History of the Navy's EW mission part 1
To start with we actually need to go all the way back to the World War Two. Right around 1943 the Navy through its Naval Research Laboratories started to work on smaller and lighter radar sets to be mounted on fighter aircraft such as the F4U and the F6F. That way these aircraft could be used to defend the fleet from night time snoopers. Along with that the NRL's were also working hard on radars so the torpedo, scouting, and bombing squadron could hunt for the enemy fleet at longer ranges and in worst weather then what the good ol'mark one human eye ball could find. As a side project a couple of the Naval Research Labs realized that if they were doing this then there might also be a way to create a way to an active way to disable enemy radars. At the time the only way to defeat a radar was through the use of something called Chaff or as the Brits called it "Window". Basically it was aluminum foil cut to certain lengths and dropped in huge bundles. This created a large blossom of reflected energy on the radar scope. Think of your classic radar scope and where there should be clear area there is a huge blot on it. That is what Chaff can do. The downside of Chaff is that it is pretty static, in that once you drop the stuff it just hangs there till it falls to the ground. On top of that you need to cut this stuff to the specific radio frequency that the bad guys are using. So if you guess wrong, well then it again isn't as effective. So that is where what is called active electronic counter measures comes in. This idea is that instead of using something passive like chaff, one uses electronic energy to "attack" the enemy radar sites. The scientists fiddled around and discovered that if you are able to "look" at the radar signal then mess with the return signal then hiding from the radar sites for longer were possible. One of the first aircraft to be converted to an electronic countermeasures aircraft was a Grumman aircraft.
The venerable TBF/TBM Avenger was modified into numerous different versions and types both during World War 2 and after the war. One of these variants was the early version of the Carrier On board Delievery (or COD) called the TBM-3R. Another version using the TBM-3R airframe was something called TBM-3Q. This aircraft started to see its development in 1945 and wasn't accepted to service until 1946. The basic differences between the TBM-3Q and the regular bomber version was that it replaced the after powered turret with faired over hole where an operator sat at looking at a radar scope, a pulse scope, and finally had the controls to operate the basic jamming system. The aircraft had installed the Yagi direction finding system installed in it as well as the APS-4 surface search radar system. On top of that it was still able to carry bombs and rockets under its wings. The Navy bought enough of these to try and issue about five to six of them out to the torpedo bombing groups in the post war carrier air wings. These aircraft only served with the Navy for two years from 1946 until 1948. Where they were replaced by the new Navy attack aircraft from the Douglas company and the design mind of Ed Heinemann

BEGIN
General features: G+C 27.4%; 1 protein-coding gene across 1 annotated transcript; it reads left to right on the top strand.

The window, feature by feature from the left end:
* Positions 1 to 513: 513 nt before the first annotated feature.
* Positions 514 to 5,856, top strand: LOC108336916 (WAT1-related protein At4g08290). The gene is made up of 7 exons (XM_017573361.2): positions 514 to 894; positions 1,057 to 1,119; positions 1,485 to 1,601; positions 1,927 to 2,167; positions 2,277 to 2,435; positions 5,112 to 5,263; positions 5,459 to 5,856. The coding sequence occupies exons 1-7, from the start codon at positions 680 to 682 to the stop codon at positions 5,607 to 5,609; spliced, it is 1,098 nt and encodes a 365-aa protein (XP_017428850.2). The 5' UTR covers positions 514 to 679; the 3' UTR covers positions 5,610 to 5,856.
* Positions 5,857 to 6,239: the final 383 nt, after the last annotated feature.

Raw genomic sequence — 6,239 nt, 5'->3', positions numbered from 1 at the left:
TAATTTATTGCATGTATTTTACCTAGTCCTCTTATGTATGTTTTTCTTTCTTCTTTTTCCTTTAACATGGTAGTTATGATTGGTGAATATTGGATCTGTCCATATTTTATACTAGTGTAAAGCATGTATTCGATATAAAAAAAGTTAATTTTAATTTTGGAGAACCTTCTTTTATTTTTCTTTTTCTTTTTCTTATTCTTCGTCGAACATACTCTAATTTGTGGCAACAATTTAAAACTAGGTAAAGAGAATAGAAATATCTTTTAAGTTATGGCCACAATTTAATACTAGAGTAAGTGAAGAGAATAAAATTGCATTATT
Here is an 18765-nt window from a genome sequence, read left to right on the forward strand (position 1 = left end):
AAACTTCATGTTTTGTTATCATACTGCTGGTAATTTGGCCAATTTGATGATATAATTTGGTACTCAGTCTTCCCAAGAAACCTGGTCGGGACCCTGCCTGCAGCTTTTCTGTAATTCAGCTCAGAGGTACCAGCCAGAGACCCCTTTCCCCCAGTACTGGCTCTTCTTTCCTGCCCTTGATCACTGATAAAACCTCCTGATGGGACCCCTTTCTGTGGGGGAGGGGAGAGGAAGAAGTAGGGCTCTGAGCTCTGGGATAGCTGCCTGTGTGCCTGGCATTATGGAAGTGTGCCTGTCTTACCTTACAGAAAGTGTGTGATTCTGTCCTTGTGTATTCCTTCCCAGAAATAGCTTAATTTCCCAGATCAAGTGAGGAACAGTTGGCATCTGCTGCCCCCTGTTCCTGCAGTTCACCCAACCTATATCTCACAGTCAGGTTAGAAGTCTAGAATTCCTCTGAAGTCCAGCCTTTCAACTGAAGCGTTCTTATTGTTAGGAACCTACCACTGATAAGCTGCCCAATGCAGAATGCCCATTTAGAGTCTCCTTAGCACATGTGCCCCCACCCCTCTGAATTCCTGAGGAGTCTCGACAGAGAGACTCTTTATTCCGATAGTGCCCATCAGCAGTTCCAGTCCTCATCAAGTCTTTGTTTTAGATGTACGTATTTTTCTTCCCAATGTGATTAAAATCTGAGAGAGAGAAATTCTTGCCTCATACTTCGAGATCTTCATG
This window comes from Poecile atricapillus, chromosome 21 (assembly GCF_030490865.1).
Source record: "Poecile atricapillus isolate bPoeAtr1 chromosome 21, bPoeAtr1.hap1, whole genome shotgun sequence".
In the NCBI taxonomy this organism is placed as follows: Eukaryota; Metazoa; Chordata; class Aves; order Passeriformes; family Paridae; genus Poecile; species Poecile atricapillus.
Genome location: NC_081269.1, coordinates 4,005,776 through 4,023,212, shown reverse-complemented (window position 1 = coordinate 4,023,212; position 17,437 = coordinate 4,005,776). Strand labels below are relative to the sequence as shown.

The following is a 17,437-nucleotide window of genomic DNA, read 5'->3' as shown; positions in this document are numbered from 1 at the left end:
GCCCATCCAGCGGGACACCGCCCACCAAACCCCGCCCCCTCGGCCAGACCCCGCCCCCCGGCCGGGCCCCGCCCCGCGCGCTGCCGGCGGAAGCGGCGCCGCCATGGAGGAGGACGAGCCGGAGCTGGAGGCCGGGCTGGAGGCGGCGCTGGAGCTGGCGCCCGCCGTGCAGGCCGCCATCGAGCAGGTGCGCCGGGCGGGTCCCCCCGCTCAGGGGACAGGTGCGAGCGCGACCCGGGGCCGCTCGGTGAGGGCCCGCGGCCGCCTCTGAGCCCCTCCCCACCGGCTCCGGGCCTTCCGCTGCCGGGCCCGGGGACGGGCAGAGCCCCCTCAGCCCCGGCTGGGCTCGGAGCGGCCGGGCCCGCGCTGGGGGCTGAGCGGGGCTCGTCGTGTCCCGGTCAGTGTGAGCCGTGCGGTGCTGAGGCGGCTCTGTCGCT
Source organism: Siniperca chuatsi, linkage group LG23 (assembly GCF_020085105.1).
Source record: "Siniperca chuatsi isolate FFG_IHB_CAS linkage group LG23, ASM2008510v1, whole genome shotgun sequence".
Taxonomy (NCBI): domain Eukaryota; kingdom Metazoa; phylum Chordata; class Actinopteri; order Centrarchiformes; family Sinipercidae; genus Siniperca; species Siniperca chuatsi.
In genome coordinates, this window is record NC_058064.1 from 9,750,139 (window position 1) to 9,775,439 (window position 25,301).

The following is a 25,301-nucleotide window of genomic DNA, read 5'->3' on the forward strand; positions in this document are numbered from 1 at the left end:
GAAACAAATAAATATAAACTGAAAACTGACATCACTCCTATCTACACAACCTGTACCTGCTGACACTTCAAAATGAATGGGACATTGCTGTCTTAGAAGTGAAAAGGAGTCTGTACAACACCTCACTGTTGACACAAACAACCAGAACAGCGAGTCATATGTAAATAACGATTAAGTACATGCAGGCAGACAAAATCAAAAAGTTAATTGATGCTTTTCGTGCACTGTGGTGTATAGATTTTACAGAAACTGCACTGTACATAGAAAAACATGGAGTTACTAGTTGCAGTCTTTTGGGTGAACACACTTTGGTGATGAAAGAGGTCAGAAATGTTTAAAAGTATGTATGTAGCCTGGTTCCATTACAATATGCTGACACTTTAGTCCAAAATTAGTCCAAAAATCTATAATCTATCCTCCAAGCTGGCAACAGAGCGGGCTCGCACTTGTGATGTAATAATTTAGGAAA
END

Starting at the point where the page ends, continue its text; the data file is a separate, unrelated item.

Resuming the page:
When the AD-1 Skyraider was accepted into the fleet it was realized that the old TBM-3Q couldn't keep up with the new hot rod attack aircraft being built by Douglas. So they asked the Douglas Aircraft Company to modify 35 of the AD-1's that were being produced to include space in the fuselage of the aircraft for an ECM operator along with all his gear. It was a tight fit, but they were able to install a little door on the port side of the aircraft and make room for a single man in the fuselage right behind the cockpit tub. Douglas also added a blister on the underside of the aircraft where the radiating antenna and air scoop for the electronics were located. Also permanently installed on the starboard wing was the same APS-4 radar set that the TBM-3Q had.
As structural difficulties lead to the replacement of the AD-1 with the AD-2 so to the AD-1Q was replaced by the AD-2Q. Same set up as before with the AD-1Q. They also installed a pod on the port side to hold chaff as well. So the AD-2Q could go and mess with the enemy radar signal or it could drop chaff along an approach path to hid the air group from enemy air defense systems.
Most of the Q-birds were assigned to a fleet composite squadron where they were mixed with other specialized mission aircraft such as the AD-3N, F2H-2N's, AD-3W's, and those aircraft configured as special weapons delivery aircraft. Some of these squadrons were units such as VC-33, VC-11, VC-12, VC-35, VMC-1. Something else while I am taking the quick break. I realize that I might need to explain how to decipher the cryptic aircraft designation system that the Navy Department used up until 1962. Basically the alpha numeric code used to describe an airplane told you what the primary mission of the aircraft was, who the manufacture was, and what production variant it was. Any other codes following that described any additional missions that were added on to the airframe.
So for example TBM-3Q actually equals out like this:
- M=General Motors manufacture
- 3= Third production variant
- Q=Special Electronic mission
Or as in the example AD-1Q it would read like this:
- D=Douglas Aircraft Company
- 1=First version produced
- Q=Special electronic mission
Any questions? Ah yes you in the back, what you don't completely understand it? Okay see if this crib sheet might help you out. Okay schools out. When we come back we will pick this up from the AD-4Q and work our way on up to the possible future of the Navy/Marine Corps EW birds.